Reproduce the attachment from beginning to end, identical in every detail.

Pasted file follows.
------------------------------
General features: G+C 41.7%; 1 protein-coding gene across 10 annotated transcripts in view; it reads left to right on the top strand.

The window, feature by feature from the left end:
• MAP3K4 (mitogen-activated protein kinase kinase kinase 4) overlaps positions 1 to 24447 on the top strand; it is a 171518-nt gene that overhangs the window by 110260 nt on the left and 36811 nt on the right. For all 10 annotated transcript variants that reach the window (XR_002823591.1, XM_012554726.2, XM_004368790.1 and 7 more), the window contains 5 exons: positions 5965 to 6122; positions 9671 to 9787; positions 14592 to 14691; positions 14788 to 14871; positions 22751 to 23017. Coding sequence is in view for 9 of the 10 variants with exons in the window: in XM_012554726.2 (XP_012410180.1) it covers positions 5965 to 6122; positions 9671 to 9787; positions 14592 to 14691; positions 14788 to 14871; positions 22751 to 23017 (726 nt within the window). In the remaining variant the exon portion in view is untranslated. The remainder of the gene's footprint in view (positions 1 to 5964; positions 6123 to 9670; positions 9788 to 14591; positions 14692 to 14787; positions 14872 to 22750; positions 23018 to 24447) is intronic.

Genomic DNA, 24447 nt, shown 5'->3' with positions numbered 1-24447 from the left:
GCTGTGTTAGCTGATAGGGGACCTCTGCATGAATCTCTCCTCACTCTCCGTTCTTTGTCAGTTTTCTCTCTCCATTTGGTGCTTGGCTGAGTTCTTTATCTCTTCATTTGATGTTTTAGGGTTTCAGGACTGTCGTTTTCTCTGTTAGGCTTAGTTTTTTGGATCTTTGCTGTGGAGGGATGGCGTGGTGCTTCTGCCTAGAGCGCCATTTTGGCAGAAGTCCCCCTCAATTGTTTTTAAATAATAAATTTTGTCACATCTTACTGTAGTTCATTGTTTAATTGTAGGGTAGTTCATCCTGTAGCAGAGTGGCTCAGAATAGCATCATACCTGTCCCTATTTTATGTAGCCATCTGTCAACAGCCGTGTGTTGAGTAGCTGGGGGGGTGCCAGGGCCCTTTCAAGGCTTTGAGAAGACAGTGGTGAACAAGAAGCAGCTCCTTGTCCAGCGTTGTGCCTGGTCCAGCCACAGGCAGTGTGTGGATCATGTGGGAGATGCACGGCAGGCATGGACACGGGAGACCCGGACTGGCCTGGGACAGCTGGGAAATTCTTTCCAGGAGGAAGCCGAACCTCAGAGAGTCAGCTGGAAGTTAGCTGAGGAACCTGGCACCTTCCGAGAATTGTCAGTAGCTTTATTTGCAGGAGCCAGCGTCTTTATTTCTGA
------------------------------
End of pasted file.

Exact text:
General features: G+C 41.7%; 1 protein-coding gene across 10 annotated transcripts in view; it reads left to right on the top strand.

The window, feature by feature from the left end:
• MAP3K4 (mitogen-activated protein kinase kinase kinase 4) overlaps positions 1 to 24447 on the top strand; it is a 171518-nt gene that overhangs the window by 110260 nt on the left and 36811 nt on the right. For all 10 annotated transcript variants that reach the window (XR_002823591.1, XM_012554726.2, XM_004368790.1 and 7 more), the window contains 5 exons: positions 5965 to 6122; positions 9671 to 9787; positions 14592 to 14691; positions 14788 to 14871; positions 22751 to 23017. Coding sequence is in view for 9 of the 10 variants with exons in the window: in XM_012554726.2 (XP_012410180.1) it covers positions 5965 to 6122; positions 9671 to 9787; positions 14592 to 14691; positions 14788 to 14871; positions 22751 to 23017 (726 nt within the window). In the remaining variant the exon portion in view is untranslated. The remainder of the gene's footprint in view (positions 1 to 5964; positions 6123 to 9670; positions 9788 to 14591; positions 14692 to 14787; positions 14872 to 22750; positions 23018 to 24447) is intronic.

Genomic DNA, 24447 nt, shown 5'->3' with positions numbered 1-24447 from the left:
GCTGTGTTAGCTGATAGGGGACCTCTGCATGAATCTCTCCTCACTCTCCGTTCTTTGTCAGTTTTCTCTCTCCATTTGGTGCTTGGCTGAGTTCTTTATCTCTTCATTTGATGTTTTAGGGTTTCAGGACTGTCGTTTTCTCTGTTAGGCTTAGTTTTTTGGATCTTTGCTGTGGAGGGATGGCGTGGTGCTTCTGCCTAGAGCGCCATTTTGGCAGAAGTCCCCCTCAATTGTTTTTAAATAATAAATTTTGTCACATCTTACTGTAGTTCATTGTTTAATTGTAGGGTAGTTCATCCTGTAGCAGAGTGGCTCAGAATAGCATCATACCTGTCCCTATTTTATGTAGCCATCTGTCAACAGCCGTGTGTTGAGTAGCTGGGGGGGTGCCAGGGCCCTTTCAAGGCTTTGAGAAGACAGTGGTGAACAAGAAGCAGCTCCTTGTCCAGCGTTGTGCCTGGTCCAGCCACAGGCAGTGTGTGGATCATGTGGGAGATGCACGGCAGGCATGGACACGGGAGACCCGGACTGGCCTGGGACAGCTGGGAAATTCTTTCCAGGAGGAAGCCGAACCTCAGAGAGTCAGCTGGAAGTTAGCTGAGGAACCTGGCACCTTCCGAGAATTGTCAGTAGCTTTATTTGCAGGAGCCAGCGTCTTTATTTCTGA